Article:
TCP MD5 signature for BGP messages is also supported. For a review of all knobs
and features see the CONFIG-KEYS document. 


XV. Quickstart guide to setup a NetFlow/IPFIX/sFlow replicator
The 'tee' plugin is meant to replicate NetFlow/sFlow data to remote collectors.
The plugin can act transparently, by preserving the original IP address of the
datagrams, or as a proxy. The basic configuration of a replicator is very easy:
all is needed is to define where to listen to for incoming packets, where to
replicate them to and optionally a filtering layer, if required. Filtering
bases on the standard pre_tag_map infrastructure; here will be presented only
coarse-grained filtering against the NetFlow/sFlow source IP address (see next
section for finer-grained filtering).

nfacctd_port: 2100
nfacctd_ip: X.X.X.X
!
plugins: tee[a], tee[b]
tee_receivers[a]: /path/to/tee_receivers_a.lst
tee_receivers[b]: /path/to/tee_receivers_b.lst
! tee_transparent: true
!
! pre_tag_map: /path/to/pretag.map
!
plugin_buffer_size: 10240
plugin_pipe_size: 1024000
nfacctd_pipe_size: 1024000

An example of content of a tee_receivers map, ie. /path/to/tee_receivers_a.lst,
is as follows ('id' is the pool ID and 'ip' a comma-separated list of receivers
for that pool):

id=1	ip=W.W.W.W:2100
id=2	ip=Y.Y.Y.Y:2100,Z.Z.Z.Z:2100
id=3	ip=[::1]:2100
! id=1	ip=W.W.W.W:2100			tag=0
! id=2	ip=Y.Y.Y.Y:2100,Z.Z.Z.Z:2100	tag=100

Number of tee_receivers map entries (by default 384) can be modified via
maps_entries. Content can be reloaded at runtime by sending the daemon a
SIGUSR2 signal (ie. "killall -USR2 nfacctd").

Selective teeing allows to filter which pool of receivers has to receive which
datagrams. Tags are applied via a pre_tag_map, the one illustrated below applies
tag 100 to packets exported from agents A.A.A.A, B.B.B.B and C.C.C.C; in case
there was also an agent D.D.D.D exporting towards the replicator, its packets
would intuitively remain untagged. Tags are matched by a tee_receivers map, see
above the two pool definitions commented out containing the 'tag' keyword: the
definition would cause untagged packets (tag=0) to be replicated only to pool
#1 whereas packets tagged as 100 (tag=100) to be replicated only to pool #2.
More examples in the pretag.map.example and tee_receivers.lst.example files in
the examples/ sub-tree:

set_tag=100	ip=A.A.A.A
set_tag=100	ip=B.B.B.B
set_tag=100	ip=C.C.C.C

To enable the transparent mode, the tee_transparent should be commented out. It
preserves the original IP address of the NetFlow/sFlow sender while replicating
by essentially spoofing it. This feature is not global and can be freely enabled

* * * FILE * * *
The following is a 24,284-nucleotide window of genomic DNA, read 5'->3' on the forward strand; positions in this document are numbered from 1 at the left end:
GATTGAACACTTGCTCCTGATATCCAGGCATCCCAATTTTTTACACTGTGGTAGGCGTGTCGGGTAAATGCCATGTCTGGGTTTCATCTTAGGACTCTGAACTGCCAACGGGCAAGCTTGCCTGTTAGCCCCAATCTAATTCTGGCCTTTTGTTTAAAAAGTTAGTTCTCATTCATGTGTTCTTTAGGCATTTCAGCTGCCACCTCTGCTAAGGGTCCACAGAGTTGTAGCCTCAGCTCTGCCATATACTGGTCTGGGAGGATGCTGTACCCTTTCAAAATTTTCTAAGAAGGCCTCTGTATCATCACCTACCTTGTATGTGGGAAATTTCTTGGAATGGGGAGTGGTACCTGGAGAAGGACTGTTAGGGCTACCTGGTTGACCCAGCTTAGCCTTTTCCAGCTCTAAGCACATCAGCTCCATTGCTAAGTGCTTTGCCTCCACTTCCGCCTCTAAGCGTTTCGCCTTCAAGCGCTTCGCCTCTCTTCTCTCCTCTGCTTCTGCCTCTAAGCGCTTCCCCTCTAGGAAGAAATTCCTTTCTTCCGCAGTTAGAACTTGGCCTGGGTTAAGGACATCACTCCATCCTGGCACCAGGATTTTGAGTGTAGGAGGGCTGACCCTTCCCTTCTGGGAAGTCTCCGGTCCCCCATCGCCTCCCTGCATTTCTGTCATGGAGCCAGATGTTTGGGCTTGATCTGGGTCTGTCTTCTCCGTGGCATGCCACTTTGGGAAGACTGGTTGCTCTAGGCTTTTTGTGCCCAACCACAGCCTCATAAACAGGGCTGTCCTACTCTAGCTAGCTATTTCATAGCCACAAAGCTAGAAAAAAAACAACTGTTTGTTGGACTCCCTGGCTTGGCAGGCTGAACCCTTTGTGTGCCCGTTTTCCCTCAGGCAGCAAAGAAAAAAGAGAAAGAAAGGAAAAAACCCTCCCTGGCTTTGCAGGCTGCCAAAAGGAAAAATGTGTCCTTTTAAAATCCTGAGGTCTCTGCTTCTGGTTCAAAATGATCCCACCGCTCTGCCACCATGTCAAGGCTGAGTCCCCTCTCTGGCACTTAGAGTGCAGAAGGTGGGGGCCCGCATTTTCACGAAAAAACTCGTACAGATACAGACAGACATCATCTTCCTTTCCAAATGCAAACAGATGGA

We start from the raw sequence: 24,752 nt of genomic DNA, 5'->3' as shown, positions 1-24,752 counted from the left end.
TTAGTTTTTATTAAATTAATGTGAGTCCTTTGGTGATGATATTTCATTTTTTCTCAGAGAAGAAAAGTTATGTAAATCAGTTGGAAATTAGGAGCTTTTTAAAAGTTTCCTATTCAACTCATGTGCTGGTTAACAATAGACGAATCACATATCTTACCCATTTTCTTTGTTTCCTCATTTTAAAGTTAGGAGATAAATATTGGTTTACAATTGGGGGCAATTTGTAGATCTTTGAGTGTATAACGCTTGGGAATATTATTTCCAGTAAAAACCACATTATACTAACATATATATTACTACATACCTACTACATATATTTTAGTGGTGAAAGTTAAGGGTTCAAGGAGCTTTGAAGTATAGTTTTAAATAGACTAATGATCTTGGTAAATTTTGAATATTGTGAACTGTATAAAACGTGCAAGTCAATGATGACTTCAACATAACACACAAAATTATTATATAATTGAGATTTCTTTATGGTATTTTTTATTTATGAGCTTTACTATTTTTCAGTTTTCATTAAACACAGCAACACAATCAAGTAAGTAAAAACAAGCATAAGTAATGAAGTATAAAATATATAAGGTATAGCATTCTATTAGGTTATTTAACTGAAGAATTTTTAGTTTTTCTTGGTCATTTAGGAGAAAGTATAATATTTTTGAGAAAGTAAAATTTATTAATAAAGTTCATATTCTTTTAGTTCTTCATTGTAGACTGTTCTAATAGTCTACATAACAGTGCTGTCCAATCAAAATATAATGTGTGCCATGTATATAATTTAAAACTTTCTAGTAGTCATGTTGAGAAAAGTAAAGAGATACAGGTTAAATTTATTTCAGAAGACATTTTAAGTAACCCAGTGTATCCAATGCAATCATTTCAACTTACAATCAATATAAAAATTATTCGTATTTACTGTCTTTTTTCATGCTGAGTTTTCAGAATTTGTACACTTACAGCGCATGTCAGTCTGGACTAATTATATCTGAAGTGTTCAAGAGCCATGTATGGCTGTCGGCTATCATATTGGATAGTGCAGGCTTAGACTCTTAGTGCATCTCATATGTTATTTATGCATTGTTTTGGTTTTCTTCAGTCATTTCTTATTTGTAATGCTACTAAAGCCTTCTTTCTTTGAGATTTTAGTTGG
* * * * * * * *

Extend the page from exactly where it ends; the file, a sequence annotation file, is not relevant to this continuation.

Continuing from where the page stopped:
only on a subset of the active replicators. It requires super-user permissions
in order to run.

Concluding note: 'tee' plugin is not compatible with different plugins - within
the same daemon instance. So if in the need of using pmacct for both collecting
and replicating data, two separate instances must be used (intuitively with the
replicator instance feeding the collector one).

XVa. Splitting and dissecting data while replicating
When replicating, it is possible to perform finer-grained filtering, ie.
against flow-specific primitives. For example: replicate flows from or to MAC
address X1, X2 .. Xn to receiver Y or replicate flows in VLAN W to receiver
Z. The feature works by inspecting the original packet and dissecting it as
needed, one of the most popular use-cases being IXPs replicating flows back
to the members originating and/or receiving them. The feature is available
for sFlow and NetFlow/IPFIX. Some of the supported primitives are: source/
destination MAC addresses and input/output interfaces ifindex; the full list
of primitives is available in examples/pretag.map.example (look for "sfacctd
when in 'tee' mode" or "nfacctd when in 'tee' mode").

The feature is configured just like selective teeing shown in the previous
section. Incoming packets are tagged with a pre_tag_map and then matched to a
receiver in tee_receivers. For example: replicate flows from/to MAC address
XX:XX:XX:XX:XX:XX to receiver Y, flows from/to MAC address WW:WW:WW:WW:WW:WW
to receiver Z and replicate any remaining (untagged) flows to receiver J.

This is the pre_tag_map map:

set_tag=100     ip=0.0.0.0/0	src_mac=XX:XX:XX:XX:XX:XX
set_tag=100     ip=0.0.0.0/0	dst_mac=XX:XX:XX:XX:XX:XX
set_tag=200	ip=0.0.0.0/0	src_mac=WW:WW:WW:WW:WW:WW
set_tag=200	ip=0.0.0.0/0	dst_mac=WW:WW:WW:WW:WW:WW
set_tag=999	ip=0.0.0.0/0

This is the tee_receivers map:

id=100		ip=Y.Y.Y.Y:2100	tag=100